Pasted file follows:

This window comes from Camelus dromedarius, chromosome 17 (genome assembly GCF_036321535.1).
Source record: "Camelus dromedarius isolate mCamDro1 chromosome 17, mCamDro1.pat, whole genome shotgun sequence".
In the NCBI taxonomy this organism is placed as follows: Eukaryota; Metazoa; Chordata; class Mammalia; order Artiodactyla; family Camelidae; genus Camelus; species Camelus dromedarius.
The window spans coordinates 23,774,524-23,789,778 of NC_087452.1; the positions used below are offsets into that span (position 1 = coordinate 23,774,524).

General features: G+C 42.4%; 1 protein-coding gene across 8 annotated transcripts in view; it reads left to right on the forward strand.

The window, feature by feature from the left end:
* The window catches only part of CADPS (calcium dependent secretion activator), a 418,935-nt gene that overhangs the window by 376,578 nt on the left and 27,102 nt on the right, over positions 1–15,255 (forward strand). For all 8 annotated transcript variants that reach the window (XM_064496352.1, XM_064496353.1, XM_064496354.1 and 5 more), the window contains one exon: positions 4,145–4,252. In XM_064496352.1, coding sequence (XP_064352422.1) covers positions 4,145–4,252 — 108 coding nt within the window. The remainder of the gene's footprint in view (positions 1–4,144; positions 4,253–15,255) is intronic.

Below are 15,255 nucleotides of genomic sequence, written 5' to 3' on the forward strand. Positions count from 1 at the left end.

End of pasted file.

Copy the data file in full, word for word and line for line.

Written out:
This window comes from Camelus dromedarius, chromosome 17 (genome assembly GCF_036321535.1).
Source record: "Camelus dromedarius isolate mCamDro1 chromosome 17, mCamDro1.pat, whole genome shotgun sequence".
In the NCBI taxonomy this organism is placed as follows: Eukaryota; Metazoa; Chordata; class Mammalia; order Artiodactyla; family Camelidae; genus Camelus; species Camelus dromedarius.
The window spans coordinates 23,774,524-23,789,778 of NC_087452.1; the positions used below are offsets into that span (position 1 = coordinate 23,774,524).

General features: G+C 42.4%; 1 protein-coding gene across 8 annotated transcripts in view; it reads left to right on the forward strand.

The window, feature by feature from the left end:
* The window catches only part of CADPS (calcium dependent secretion activator), a 418,935-nt gene that overhangs the window by 376,578 nt on the left and 27,102 nt on the right, over positions 1–15,255 (forward strand). For all 8 annotated transcript variants that reach the window (XM_064496352.1, XM_064496353.1, XM_064496354.1 and 5 more), the window contains one exon: positions 4,145–4,252. In XM_064496352.1, coding sequence (XP_064352422.1) covers positions 4,145–4,252 — 108 coding nt within the window. The remainder of the gene's footprint in view (positions 1–4,144; positions 4,253–15,255) is intronic.

Below are 15,255 nucleotides of genomic sequence, written 5' to 3' on the forward strand. Positions count from 1 at the left end.